An alternative option will exist for agency members of ‘Approved Bodies’, which will provide Atol cover on members’ behalf. The agency consortia are likely to offer this or a similar option. However, the requirements are “onerous”, according to Lacy. Bowen says: “You should not assume there will be an Approved Body to provide cover for you.”
How far-reaching will the changes to agency paperwork be?
The wording on booking conditions, receipts, invoices and agency agreements will all have to comply with the new regulations.
These require all agencies to have written agreements with the suppliers, or principals, whose products they sell. The agreements must be based on the CAA’s Schedule of Agency Terms and make clear who has responsibility for what in the event of an insolvency.
Paperwork passed to consumers will need to state clearly in what capacity the agent is acting, and publicity material will need to be amended in line with the Atol requirements. The CAA plans a consumer campaign late this year to raise awareness of the Atol scheme, so expect clients to become more conscious of financial protection in future.
Photi says: “The problem smaller agencies will have is that their terms and conditions and contractual agreements will vary. They will need wording that applies if they act as a retailer selling a package with full Atol protection, a holiday with Flight-Plus protection or if they sell individual components.”
How far will business systems change?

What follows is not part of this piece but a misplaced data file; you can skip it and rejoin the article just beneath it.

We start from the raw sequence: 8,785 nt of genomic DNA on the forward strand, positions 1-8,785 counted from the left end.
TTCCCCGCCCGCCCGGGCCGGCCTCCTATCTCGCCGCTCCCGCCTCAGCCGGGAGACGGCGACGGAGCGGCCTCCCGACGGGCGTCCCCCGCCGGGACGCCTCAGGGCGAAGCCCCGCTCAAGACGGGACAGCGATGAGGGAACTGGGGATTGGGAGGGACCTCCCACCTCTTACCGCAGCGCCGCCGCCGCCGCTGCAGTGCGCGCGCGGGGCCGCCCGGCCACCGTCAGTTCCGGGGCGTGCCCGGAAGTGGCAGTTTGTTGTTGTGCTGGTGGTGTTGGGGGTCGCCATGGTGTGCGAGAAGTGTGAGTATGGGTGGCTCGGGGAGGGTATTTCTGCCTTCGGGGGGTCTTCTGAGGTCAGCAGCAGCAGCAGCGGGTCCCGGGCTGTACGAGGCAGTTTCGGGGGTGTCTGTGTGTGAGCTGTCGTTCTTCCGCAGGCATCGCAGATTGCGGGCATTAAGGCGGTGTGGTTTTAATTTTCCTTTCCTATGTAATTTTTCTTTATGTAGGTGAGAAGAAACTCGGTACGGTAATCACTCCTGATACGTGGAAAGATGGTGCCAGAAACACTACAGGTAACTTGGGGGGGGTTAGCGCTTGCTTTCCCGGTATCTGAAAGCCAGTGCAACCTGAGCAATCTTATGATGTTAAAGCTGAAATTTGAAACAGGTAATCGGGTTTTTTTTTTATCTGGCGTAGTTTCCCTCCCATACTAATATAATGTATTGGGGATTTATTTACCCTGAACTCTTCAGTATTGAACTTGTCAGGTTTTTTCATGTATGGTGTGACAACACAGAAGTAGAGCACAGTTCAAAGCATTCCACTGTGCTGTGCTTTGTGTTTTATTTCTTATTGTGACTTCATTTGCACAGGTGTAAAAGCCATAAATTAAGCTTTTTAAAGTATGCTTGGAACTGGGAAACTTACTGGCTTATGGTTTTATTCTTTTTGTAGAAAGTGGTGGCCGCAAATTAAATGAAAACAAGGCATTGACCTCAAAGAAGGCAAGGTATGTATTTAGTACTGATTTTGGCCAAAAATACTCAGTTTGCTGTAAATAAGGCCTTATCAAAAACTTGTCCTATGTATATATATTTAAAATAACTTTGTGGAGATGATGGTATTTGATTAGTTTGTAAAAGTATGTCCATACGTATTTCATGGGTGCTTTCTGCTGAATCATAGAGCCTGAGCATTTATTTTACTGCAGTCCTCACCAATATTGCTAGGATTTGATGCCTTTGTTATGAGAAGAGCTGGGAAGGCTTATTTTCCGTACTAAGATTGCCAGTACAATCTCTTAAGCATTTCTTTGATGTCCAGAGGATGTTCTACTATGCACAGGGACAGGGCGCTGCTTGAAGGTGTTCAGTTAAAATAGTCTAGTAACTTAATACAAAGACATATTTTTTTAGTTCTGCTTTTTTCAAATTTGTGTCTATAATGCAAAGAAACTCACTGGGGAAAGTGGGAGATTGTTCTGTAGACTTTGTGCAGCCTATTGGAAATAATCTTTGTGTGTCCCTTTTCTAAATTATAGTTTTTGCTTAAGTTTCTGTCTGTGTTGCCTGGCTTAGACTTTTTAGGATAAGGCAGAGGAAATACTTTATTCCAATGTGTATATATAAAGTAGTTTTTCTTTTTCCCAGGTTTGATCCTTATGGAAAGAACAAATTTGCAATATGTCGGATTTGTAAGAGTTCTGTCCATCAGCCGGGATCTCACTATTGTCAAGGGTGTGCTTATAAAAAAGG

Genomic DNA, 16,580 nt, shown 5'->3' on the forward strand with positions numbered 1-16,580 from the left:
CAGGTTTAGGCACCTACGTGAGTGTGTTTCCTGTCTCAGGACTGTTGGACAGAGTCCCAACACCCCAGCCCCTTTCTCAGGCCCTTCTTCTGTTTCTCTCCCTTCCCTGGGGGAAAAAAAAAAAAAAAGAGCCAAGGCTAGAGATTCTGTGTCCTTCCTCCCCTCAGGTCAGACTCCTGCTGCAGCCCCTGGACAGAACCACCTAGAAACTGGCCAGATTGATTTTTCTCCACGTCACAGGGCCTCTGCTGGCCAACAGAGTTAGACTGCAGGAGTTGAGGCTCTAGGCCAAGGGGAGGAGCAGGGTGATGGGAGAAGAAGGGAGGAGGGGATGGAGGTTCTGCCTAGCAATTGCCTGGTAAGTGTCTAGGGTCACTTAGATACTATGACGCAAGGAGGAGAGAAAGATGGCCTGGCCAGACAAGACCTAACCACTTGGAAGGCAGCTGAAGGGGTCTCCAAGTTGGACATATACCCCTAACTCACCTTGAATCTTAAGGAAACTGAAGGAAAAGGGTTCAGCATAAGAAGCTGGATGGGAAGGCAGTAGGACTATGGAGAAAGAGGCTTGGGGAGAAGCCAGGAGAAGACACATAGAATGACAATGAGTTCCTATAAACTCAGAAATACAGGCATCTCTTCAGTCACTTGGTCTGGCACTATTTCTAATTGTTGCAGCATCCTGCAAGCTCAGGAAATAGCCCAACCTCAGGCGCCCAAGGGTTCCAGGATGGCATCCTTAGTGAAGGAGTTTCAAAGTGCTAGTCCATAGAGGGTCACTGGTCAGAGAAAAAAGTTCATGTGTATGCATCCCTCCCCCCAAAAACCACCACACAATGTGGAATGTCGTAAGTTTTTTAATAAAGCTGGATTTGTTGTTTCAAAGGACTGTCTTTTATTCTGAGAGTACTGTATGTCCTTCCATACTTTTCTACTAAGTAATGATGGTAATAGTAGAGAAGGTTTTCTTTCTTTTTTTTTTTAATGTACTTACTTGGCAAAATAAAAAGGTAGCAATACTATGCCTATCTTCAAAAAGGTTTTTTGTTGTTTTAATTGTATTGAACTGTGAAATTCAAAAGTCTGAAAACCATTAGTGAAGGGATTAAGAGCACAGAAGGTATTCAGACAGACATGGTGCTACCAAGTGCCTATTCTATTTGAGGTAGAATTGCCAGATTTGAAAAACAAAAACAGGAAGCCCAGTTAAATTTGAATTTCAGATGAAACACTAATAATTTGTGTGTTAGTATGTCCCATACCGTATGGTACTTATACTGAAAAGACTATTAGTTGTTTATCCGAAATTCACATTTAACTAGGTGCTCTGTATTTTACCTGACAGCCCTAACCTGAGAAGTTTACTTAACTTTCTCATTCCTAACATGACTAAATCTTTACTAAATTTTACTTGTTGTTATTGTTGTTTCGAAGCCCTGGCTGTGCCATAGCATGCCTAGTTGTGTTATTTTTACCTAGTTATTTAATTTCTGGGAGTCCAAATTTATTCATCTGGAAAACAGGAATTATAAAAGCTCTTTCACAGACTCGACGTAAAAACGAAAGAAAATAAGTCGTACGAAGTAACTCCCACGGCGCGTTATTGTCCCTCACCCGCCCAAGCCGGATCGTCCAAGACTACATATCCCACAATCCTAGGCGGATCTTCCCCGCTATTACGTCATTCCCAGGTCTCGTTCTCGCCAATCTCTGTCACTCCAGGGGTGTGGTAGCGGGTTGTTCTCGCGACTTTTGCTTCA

This depends on whether agencies already have an Atol and how much information they currently collect at the time of booking. If an agency will have Atol cover for the first time, it will mean a substantial change to reporting systems. Atol-protected bookings must be reported, typically quarterly.
Bowen says: “Agents with an Atol will have to tell the CAA the value of the holidays they have booked and when clients are departing.”Agencies without an Atol will still need to record and report on the number and type of Atol Certificates they issue.
How will the new Atol certificate work?
An Atol Certificate must be issued at the point of booking for protected sales. The CAA will provide an electronic template for printing three types of certificate – for package holidays, Flight-Plus sales and flight-only. The certificate for Flight-Plus bookings will need to show passengers’ names, list what is protected, detail the prices and provide booking references for each component.
A separate Schedule of Information, primarily issued by tour operators, will allow details of holidays to be updated where it’s not possible to finalise every detail at the time of booking.
An agent who sells car hire to go with an Atol-protected package holiday will create a Flight-Plus booking that requires separate Atol cover for the ‘car plus holiday’, and this will need to be clear on the Atol Certificate.
Full details of Atol requirements can be found at caa.co.uk